How Durga Puja Transforms Residential Complexes in Kolkata to Extended Families

It was the day of Shasti.

Every Puja pandal, every locality, and every home was alight with bright lights and great expectations.

But Soma felt as if she plunged into despair.

There is no puja at her home, nor at the residential complex where she started to live just before the Pujas with her family.

It looked like an island of despair.

But she hoped otherwise.

She expected that the community would come alive magically as soon as they started living.

But she was wrong, like everyone else in the community.

You have to give your time and your heart to develop a family.

And once you do that, the magic really happens.

Adjusting to a New Way of Life

Soma, the only daughter of Mr. and Mrs. Animesh Chatterjee, studies in a reputed college in South Kolkata.

She was born in North Kolkata but shifted to a new swanky gated community in the South.

In North Kolkata, the traditional para itself doubles up as a large family, especially during the Pujas. And you know, it is said that the Goddess first comes to Bagbazar Sarbojonin.

The sounds and lights of Puja are so close, so overpowering that Soma always felt that her locality Puja, parar Pujo, was the Puja of her home. She used to be involved in the Puja day in and day out — from Kalabou snan, chanting of mantras, puspanjali, cooking bhogsandhyarati, arrangements for Sandhi Pujadhunuchi nachsindur khela to the sad event of Bisarjan.

She, along with her friends and neighbours, participated in every part of the Puja for these 4 days.

After shifting to her new home just before the Pujas, she felt like a fish out of water. No sounds of chanting mantras, chandipath, no dhaker awaz, no arati in the evening — he mind went blank.

Tears welled up in her eyes.

She wanted to create a new extended family of her own with everyone in the complex. All her neighbours, uncles, and aunts can create magic again.

And she knew the best way to unite them all into a huge family is to organize the community Durga Puja. Nothing else can be so powerful as the 4-day celebrations.

She shared her ideas with her parents.

“We just shifted. Let everybody settle down. We will discuss this in our committee meeting after the Puja is over. Maybe we can organize a Bijoya Sammilani and talk about next year’s Puja,” said her father.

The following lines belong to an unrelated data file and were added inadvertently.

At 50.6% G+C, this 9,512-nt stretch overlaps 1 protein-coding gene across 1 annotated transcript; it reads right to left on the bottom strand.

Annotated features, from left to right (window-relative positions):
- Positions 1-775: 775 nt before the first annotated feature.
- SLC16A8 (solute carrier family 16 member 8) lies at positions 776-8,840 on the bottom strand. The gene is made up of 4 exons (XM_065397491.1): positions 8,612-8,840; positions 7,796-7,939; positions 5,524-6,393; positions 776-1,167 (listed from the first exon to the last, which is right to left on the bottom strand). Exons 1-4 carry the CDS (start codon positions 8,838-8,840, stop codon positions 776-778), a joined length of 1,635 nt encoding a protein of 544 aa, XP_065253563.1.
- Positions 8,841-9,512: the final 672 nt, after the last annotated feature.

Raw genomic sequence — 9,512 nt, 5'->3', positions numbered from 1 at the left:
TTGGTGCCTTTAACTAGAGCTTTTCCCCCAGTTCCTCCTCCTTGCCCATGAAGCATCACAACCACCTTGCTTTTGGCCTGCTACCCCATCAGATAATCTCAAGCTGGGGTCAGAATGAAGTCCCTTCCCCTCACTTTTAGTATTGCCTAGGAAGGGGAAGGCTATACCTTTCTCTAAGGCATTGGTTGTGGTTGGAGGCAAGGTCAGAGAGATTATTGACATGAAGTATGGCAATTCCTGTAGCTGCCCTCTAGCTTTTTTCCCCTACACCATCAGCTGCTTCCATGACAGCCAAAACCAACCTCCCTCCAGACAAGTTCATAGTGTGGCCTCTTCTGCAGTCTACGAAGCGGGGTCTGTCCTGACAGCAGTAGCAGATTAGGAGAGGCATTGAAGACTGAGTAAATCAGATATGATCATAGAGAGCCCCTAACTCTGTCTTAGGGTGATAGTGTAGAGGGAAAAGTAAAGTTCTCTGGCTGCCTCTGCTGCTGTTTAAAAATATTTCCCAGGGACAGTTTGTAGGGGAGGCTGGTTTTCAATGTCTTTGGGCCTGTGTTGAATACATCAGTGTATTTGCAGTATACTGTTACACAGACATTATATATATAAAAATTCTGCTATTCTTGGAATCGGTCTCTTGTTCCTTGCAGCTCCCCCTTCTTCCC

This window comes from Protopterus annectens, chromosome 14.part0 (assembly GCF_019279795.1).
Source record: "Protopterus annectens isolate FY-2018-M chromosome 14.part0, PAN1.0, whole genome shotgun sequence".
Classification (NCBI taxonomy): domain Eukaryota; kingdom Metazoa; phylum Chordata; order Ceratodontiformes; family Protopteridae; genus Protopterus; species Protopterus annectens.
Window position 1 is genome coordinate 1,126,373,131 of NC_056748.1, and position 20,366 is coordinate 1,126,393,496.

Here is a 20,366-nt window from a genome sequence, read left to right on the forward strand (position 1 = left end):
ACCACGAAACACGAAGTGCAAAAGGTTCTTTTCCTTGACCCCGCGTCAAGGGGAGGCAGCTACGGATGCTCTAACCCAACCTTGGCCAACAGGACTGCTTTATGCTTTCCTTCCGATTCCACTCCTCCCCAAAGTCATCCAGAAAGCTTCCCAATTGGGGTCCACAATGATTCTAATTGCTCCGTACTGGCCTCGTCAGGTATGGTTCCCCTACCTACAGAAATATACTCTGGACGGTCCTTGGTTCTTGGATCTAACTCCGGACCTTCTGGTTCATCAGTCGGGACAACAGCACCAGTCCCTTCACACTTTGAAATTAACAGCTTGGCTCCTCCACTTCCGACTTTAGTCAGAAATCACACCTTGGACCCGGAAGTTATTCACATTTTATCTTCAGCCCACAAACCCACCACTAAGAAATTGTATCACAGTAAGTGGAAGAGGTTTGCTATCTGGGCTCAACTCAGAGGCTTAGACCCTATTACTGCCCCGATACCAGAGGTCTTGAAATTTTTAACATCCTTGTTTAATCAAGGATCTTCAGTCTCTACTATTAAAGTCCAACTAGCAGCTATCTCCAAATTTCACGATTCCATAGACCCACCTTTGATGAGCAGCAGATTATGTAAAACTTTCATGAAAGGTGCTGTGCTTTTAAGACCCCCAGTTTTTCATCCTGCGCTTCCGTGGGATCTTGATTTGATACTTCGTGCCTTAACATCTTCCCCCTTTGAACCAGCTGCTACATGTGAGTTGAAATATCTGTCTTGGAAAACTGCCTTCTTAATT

“I think that’s a good idea,” agreed her mother.

Durga Puja Creates Large Families in Gated Communities

Not only the Chatterjee’s, but everyone who starts living in a gated community feels lost and lonely in the initial period. Slowly, social festivals bring them together, and over time, everyone feels that he is part of the extended family.

A decision to organize Durga Puja starts with forming a working group with responsibilities of fundraising, shopping, task management, cultural events, etc.

This is the first step in building a team, trusting each other, and working together toward a common goal selflessly.

As time goes by, more and more residents jump into the fray for making the Puja a success.

It becomes everyone’s Puja, everyone’s responsibility.

In every community, every resident goes out of his/her way to contribute far beyond the financial commitment.

Someone donates the cost of the idol, someone donates the cost of Sandhi Puja arrangements, and someone sponsors the cost of prasad. Always, the effort of the residents far outweighs the expectations.

Gated Community Puja Spirit

Some felt it in every minute of the Durga Puja next year in their community.

Yes, when she participated in their community Puja she felt the attraction, the bonding is far more than anything she experienced in her North Kolkata parar Pujo.

The striking part is that she could participate in every action unlike in her erstwhile parar Pujo where only local club members used to do everything.

It all started with the Puja meeting where she put forth some important suggestions which were well-appreciated.

She talked to her college friends and even got some sponsorships for the souvenir, and some ads. Earlier, she never bothered to do these things. But now it is different. She felt so good.

Mrs. Chatterjee took the initiative to cooking bhog while Mrs. Roy, Mukherjee, and Dutta joined together for the opening song.

The young ones staged a small drama.

The dunuch nach, the evening aratis were amazing. So many of the community participated, enjoyed, and clapped.

They ate together in these four days. Spent hours in the pandal. Spent hours chatting.

For once, Soma realized real life can be so much more enjoyable than the virtual one on Facebook and Instagram.

Of course, she uploaded hundreds of pictures and videos on them.

A Big Family is Born in the Mandap

Durga Puja has turned into a festival of creative themes, and professional execution boosted by huge amounts of money.

In all the show-off and the race to outdo the others, the sincerity of the heart lost its simplicity.

But those residential complex Pujas have kept alive the tradition, the purity of thought, and the spirit of sharing.

They don’t have huge budgets; not much corporate funds flow into these community Pujas. But the lack of fund flow is more than made up by the unique combination of fellow feeling, honesty of purpose, and hearty devotion.

It will be absolutely fitting to say that the true spirit of Durga Puja is found only in the residential complexes, or rather, in the large families called residential complexes.

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